The Law of Cosines and the Haversine Formula will give identical results assuming a machine with infinite precision. The Haversine formula is more robust to floating point errors. However, today's machines have double precision of the order of 15 significant figures, and the law of cosines may work just fine for you. Both these formulas assume spherical earth, whereas Vicenty's iterative solution (most accurate) assumes ellipsoidal earth (in reality the earth is not even an ellipsoid - it is a geoid). Some references: http://www.movable-type.co.uk/scripts/gis-faq-5.1.html
It gets better: note the latitude to be used in the law of cosines as well as the Haversine is the geocentric latitude, which is different from geodetic latitude. For a sphere, these two are the same.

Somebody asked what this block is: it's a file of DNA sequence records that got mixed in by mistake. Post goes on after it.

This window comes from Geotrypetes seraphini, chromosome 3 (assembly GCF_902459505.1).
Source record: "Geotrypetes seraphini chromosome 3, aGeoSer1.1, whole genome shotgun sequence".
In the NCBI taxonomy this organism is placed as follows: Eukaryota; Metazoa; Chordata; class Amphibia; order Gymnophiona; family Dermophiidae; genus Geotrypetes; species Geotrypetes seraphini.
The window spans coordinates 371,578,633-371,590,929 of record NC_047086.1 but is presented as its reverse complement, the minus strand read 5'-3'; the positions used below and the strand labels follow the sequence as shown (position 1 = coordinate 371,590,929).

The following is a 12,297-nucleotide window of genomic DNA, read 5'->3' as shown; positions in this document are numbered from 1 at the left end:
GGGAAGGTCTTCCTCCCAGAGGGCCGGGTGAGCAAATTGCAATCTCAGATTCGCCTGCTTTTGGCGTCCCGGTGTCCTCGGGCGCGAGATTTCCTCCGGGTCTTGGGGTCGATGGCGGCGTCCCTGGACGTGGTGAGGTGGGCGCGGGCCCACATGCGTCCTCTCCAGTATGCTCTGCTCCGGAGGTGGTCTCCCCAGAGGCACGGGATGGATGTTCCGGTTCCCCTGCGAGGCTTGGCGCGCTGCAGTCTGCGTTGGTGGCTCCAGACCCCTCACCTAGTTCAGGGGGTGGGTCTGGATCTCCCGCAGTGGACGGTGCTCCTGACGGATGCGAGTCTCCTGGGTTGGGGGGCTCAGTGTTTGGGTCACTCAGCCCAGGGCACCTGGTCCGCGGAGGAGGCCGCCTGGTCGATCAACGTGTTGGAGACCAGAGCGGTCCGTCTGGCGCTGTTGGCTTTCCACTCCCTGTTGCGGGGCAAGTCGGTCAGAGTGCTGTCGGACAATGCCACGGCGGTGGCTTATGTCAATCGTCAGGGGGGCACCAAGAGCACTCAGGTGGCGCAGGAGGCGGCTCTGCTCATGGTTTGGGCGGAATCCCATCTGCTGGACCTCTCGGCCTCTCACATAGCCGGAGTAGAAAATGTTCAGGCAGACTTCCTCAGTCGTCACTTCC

Which one is fastest to compute?
In order from fastest to slowest are: law of cosines (5 trig. calls) -> haversine (involves sqrt) -> Vicenty (have to solve this iteratively in a for loop)
Which one is most accurate?
Which one is best when speed and accuracy are both considered?
If your problem domain is such that for the distances you are trying to calculate, the earth can be considered as flat, then you can work out (I am not going to give details) a formula of the form x = kx * difference in longitude, y = ky * difference in latitude. Then distance = sqrt(dxdx + dydy). If your problem domain is such that it can be solved with distance squared, then you won't have to take sqrt, and this formula will be as fast as you get possibly get. It has the added advantage that you can calculate the vector distance - x is distance in east direction, and y is distance in the north direction. Otherwise, experiment with the 3 and choose what works best in your situation.